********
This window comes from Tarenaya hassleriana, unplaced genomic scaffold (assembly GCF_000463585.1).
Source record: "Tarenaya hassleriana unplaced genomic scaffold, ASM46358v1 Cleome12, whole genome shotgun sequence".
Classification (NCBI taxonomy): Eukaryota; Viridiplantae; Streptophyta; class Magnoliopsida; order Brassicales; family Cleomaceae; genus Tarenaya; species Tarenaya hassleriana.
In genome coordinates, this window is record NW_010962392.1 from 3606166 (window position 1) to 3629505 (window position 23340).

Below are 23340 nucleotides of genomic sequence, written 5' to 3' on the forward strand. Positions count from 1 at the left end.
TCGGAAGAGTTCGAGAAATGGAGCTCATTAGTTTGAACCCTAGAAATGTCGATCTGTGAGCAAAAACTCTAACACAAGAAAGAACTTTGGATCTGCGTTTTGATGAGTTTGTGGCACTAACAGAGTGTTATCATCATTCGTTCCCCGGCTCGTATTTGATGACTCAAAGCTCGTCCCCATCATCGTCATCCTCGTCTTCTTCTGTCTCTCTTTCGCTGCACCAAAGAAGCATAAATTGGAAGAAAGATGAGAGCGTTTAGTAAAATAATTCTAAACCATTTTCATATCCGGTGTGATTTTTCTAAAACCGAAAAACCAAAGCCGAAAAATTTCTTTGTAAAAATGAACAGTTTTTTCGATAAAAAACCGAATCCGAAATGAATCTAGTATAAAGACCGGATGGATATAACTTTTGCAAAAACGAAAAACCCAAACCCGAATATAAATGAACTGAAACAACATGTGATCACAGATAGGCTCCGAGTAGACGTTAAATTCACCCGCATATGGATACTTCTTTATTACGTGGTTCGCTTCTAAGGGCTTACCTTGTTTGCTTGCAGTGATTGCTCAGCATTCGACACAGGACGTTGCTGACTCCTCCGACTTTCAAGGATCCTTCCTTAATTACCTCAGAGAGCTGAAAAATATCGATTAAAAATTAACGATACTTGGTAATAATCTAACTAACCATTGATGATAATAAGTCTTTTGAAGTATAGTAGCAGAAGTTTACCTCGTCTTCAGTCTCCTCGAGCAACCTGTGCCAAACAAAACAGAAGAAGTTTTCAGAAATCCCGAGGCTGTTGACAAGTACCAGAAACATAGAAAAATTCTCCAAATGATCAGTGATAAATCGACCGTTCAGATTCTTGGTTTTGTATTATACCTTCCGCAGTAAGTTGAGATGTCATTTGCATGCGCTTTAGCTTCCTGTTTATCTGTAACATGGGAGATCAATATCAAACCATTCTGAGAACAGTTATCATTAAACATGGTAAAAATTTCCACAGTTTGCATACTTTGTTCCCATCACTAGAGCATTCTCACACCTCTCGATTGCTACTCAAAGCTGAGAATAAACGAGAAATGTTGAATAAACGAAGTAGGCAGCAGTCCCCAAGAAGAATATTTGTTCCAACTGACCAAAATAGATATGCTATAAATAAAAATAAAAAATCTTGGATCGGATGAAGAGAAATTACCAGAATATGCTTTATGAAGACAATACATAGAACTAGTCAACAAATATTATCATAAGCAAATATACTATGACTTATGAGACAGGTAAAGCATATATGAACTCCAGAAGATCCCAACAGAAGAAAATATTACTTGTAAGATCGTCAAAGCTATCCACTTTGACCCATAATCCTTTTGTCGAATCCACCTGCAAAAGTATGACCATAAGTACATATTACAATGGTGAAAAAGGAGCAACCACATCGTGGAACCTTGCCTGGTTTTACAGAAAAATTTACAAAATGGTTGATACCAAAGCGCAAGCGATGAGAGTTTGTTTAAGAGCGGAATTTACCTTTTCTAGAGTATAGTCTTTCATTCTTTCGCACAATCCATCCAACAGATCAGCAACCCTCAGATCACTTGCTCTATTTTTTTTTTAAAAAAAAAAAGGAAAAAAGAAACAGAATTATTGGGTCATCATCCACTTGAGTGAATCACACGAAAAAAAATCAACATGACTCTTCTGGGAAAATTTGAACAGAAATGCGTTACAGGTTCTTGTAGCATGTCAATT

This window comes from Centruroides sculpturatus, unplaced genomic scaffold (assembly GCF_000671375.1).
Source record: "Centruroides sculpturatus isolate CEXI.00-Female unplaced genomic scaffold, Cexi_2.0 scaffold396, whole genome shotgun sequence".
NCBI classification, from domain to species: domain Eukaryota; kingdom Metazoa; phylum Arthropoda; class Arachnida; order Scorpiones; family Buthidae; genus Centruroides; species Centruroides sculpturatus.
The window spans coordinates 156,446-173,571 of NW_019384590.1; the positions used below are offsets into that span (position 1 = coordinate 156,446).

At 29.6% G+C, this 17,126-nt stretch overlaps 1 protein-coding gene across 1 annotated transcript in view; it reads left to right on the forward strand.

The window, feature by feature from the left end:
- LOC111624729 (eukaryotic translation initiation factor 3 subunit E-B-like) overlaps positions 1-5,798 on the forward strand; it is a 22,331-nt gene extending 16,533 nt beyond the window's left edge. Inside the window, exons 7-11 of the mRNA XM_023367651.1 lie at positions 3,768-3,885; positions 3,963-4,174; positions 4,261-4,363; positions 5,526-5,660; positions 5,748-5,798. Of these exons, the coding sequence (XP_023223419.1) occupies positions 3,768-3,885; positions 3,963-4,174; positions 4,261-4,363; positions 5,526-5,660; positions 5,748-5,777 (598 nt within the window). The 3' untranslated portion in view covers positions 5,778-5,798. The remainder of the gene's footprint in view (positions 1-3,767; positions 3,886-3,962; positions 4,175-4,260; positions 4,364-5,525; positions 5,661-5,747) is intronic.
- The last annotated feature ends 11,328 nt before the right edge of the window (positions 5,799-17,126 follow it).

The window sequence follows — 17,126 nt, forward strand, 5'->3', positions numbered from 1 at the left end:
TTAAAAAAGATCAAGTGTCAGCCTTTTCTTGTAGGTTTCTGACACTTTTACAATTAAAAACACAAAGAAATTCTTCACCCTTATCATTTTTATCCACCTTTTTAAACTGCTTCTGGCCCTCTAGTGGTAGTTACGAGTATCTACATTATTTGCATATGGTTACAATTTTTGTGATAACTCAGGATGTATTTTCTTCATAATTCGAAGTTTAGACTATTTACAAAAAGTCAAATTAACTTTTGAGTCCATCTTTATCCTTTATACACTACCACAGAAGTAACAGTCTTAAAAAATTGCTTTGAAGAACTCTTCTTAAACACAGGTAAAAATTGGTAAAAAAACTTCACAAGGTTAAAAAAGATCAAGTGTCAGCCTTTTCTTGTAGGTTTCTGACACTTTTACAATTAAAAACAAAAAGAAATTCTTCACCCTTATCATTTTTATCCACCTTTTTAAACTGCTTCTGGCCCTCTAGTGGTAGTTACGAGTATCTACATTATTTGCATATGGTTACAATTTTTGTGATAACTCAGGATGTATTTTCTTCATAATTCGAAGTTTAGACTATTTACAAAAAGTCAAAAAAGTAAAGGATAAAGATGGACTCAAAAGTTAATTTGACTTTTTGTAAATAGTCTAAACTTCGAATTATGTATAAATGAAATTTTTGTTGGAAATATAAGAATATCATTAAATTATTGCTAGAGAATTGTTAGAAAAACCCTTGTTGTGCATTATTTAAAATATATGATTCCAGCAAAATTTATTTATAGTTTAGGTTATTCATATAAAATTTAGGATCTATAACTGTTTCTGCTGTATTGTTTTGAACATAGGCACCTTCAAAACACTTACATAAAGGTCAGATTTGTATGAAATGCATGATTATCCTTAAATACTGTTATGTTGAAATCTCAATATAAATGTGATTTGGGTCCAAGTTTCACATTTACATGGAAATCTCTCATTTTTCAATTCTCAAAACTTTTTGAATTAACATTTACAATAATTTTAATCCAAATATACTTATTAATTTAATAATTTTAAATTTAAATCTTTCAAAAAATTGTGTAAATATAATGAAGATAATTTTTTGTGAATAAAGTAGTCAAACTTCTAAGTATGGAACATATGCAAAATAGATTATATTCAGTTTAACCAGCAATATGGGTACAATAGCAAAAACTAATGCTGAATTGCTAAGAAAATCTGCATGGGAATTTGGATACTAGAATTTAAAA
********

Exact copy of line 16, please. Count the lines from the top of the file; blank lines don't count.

TTAAAAAAGATCAAGTGTCAGCCTTTTCTTGTAGGTTTCTGACACTTTTACAATTAAAAACACAAAGAAATTCTTCACCCTTATCATTTTTATCCACCTTTTTAAACTGCTTCTGGCCCTCTAGTGGTAGTTACGAGTATCTACATTATTTGCATATGGTTACAATTTTTGTGATAACTCAGGATGTATTTTCTTCATAATTCGAAGTTTAGACTATTTACAAAAAGTCAAATTAACTTTTGAGTCCATCTTTATCCTTTATACACTACCACAGAAGTAACAGTCTTAAAAAATTGCTTTGAAGAACTCTTCTTAAACACAGGTAAAAATTGGTAAAAAAACTTCACAAGGTTAAAAAAGATCAAGTGTCAGCCTTTTCTTGTAGGTTTCTGACACTTTTACAATTAAAAACAAAAAGAAATTCTTCACCCTTATCATTTTTATCCACCTTTTTAAACTGCTTCTGGCCCTCTAGTGGTAGTTACGAGTATCTACATTATTTGCATATGGTTACAATTTTTGTGATAACTCAGGATGTATTTTCTTCATAATTCGAAGTTTAGACTATTTACAAAAAGTCAAAAAAGTAAAGGATAAAGATGGACTCAAAAGTTAATTTGACTTTTTGTAAATAGTCTAAACTTCGAATTATGTATAAATGAAATTTTTGTTGGAAATATAAGAATATCATTAAATTATTGCTAGAGAATTGTTAGAAAAACCCTTGTTGTGCATTATTTAAAATATATGATTCCAGCAAAATTTATTTATAGTTTAGGTTATTCATATAAAATTTAGGATCTATAACTGTTTCTGCTGTATTGTTTTGAACATAGGCACCTTCAAAACACTTACATAAAGGTCAGATTTGTATGAAATGCATGATTATCCTTAAATACTGTTATGTTGAAATCTCAATATAAATGTGATTTGGGTCCAAGTTTCACATTTACATGGAAATCTCTCATTTTTCAATTCTCAAAACTTTTTGAATTAACATTTACAATAATTTTAATCCAAATATACTTATTAATTTAATAATTTTAAATTTAAATCTTTCAAAAAATTGTGTAAATATAATGAAGATAATTTTTTGTGAATAAAGTAGTCAAACTTCTAAGTATGGAACATATGCAAAATAGATTATATTCAGTTTAACCAGCAATATGGGTACAATAGCAAAAACTAATGCTGAATTGCTAAGAAAATCTGCATGGGAATTTGGATACTAGAATTTAAAA